Wild things can be wonderful in a healthy, biodiverse lawn

April 01, 1994|By Ann Egerton | Ann Egerton,Special to The Sun

Bruce Leopold has crammed fruit trees and shrubs and "thousands" of plants from bloodroot to sea lavender to Joe Pye weed into his one-third-acre yard. The Ruxton psychiatrist says that some of his neighbors probably think "it looks like Dr. Seuss has gone mad."

But Dr. Leopold says he has achieved what he wanted, "a breadth of flora and fauna," or what some are now calling a "biodiverse" garden.

Landscape designer and nurseryman Robert A. Schultz calls it gardening with, instead of against, the grain. Grass lawns dotted with weed-free flower plots are unnatural. It's that simple.

By forcing the land to accept our constant grooming -- via mowing and planting flora not indigenous to the region -- we interrupt the interworkings of the plant and animal kingdom. According to Baltimore gardener and landscape designer Frances Horich, "we disturb and tear the fabric of the natural environment."

But some gardeners are seeing the folly of their ways and are turning their gardens into units of biodiversity, which literally means "diverse life." Their plantings produce flowers and/or seeds and berries that attract a variety of wildlife -- birds, butterflies, small mammals, toads, earthworms and ants, right down to the necessary fungi and bacteria that make the soil hospitable to plants.

The 42-inch lily and fish pond in Dr. Leopold's garden attracts frogs that eat insects. Sometimes, he gets more biodiversity than he bargained for; "one day last summer a heron dropped out of the sky and helped himself to some of our goldfish. My wife was a little upset."

It's a situation that Sara Stein would applaud, however. A leader of the biodiversity movement, Ms. Stein wrote "Noah's Garden, Restoring the Ecology of Our Back Yard," published by Houghton Mifflin last year. Frances Horich calls "Noah's Garden" as definitive a work on the environment as Rachel Carson's "Silent Spring" was 31 years ago.

According to Ms. Stein, there is no sin she and her husband did not commit in their quest for the perfect garden. Their manic clearing and mowing yielded a static garden with no wildlife. On their six acres in Pound Ridge, N.Y., they extended their lawn, and the pheasants stopped coming. They planted trees and shrubs whose sterile blooms produced no berries and thus attracted no birds; they cut down milkweeds, destroying food for Monarch butterfly larvae (which eat only milkweed). In adhering to the standards of landscaping, they destroyed the habitats and food of countless living beings.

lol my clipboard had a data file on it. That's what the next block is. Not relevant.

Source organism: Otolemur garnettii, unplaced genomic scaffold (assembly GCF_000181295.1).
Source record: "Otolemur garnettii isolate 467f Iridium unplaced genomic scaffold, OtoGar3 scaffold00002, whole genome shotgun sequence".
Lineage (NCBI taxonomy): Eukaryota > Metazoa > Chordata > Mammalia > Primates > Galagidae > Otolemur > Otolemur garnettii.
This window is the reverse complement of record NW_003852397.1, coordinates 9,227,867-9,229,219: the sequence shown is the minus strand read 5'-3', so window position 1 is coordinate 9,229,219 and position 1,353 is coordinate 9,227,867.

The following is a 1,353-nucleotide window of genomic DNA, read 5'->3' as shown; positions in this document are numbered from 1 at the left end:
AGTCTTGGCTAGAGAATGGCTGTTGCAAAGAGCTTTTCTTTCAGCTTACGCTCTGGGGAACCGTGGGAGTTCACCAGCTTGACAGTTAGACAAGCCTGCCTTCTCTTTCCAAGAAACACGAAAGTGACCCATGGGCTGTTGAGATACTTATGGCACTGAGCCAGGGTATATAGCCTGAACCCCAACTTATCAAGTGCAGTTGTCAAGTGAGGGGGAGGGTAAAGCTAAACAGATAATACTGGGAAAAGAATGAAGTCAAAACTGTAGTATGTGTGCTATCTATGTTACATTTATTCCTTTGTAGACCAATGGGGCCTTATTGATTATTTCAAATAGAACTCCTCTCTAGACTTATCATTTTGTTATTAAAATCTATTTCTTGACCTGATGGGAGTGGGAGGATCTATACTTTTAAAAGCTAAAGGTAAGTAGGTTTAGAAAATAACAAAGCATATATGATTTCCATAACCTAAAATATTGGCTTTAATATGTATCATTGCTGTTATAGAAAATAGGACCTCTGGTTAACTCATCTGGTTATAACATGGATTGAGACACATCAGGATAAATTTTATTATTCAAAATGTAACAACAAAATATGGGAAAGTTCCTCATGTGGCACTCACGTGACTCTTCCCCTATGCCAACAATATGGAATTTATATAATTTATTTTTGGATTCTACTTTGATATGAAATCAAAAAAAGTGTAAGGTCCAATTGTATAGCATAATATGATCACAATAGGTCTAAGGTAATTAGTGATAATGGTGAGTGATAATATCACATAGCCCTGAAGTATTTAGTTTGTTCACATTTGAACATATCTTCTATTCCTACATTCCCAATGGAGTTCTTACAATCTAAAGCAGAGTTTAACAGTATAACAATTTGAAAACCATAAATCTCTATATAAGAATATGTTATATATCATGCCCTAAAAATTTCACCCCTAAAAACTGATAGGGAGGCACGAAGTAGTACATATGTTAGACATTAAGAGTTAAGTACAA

When they realized what they had done, the Steins went to work to reverse the process.

Her book describes their efforts, and its most important advice, echoed by Ms. Horich and other area gardeners, is "plant, plant, plant" to create a diversity of plants. They will attract a diversity of wildlife that will, she says in a telephone interview, "benefit the entire ecosystem." Besides, adds Ms. Horich, "if you plant enough, you'll have created such a web that you won't have much weeding to do."

Successful biodiversity, proponents agree, requires a change in one's thinking. Says Mr. Schultz, the nurseryman, "You plant in layers, in micro-environments of perhaps a tree, some shrubs and flowers in a group at varying heights, which will have a more interesting look and which will always be changing."

Rob Mardiney, education director of Irvine Natural Science Center, also stresses the importance of planting at varying heights to attract different species of birds; "scarlet tanagers, cedar waxwings and orioles like to stay up fairly high."

Mr. Schultz suggests noting "where the most moisture is and planting moisture-loving plants there" -- such as fern, Jack-in-the-pulpit, iris -- "as well as where the dry spots are and planting accordingly" -- such as black-eyed Susan, coneflower, liatris.

Baltimore gardener Nan Paternotte warns against planting too much of the same plant, however. "If you have a blight, you're really introuble," she says, citing Dutch elm disease and woolly adelgids that are killing eastern hemlocks.

Another challenge to native plants is invasive imports such as kudzu, Japanese honeysuckle, English ivy and Norway maple (which secretes a toxin that kills plants under it). Biodiverse gardeners urge removing or controlling imports.

Many species of plants are diminishing at a dizzying pace, thanks to development and the best intentions of this country's approximately 35 million gardeners.

Ms. Stein says: "From 1800 to 1950, 90 native species of plants became extinct in the U.S. It is projected that in the period between 1950 and 1998, another 475 native species will be lost."

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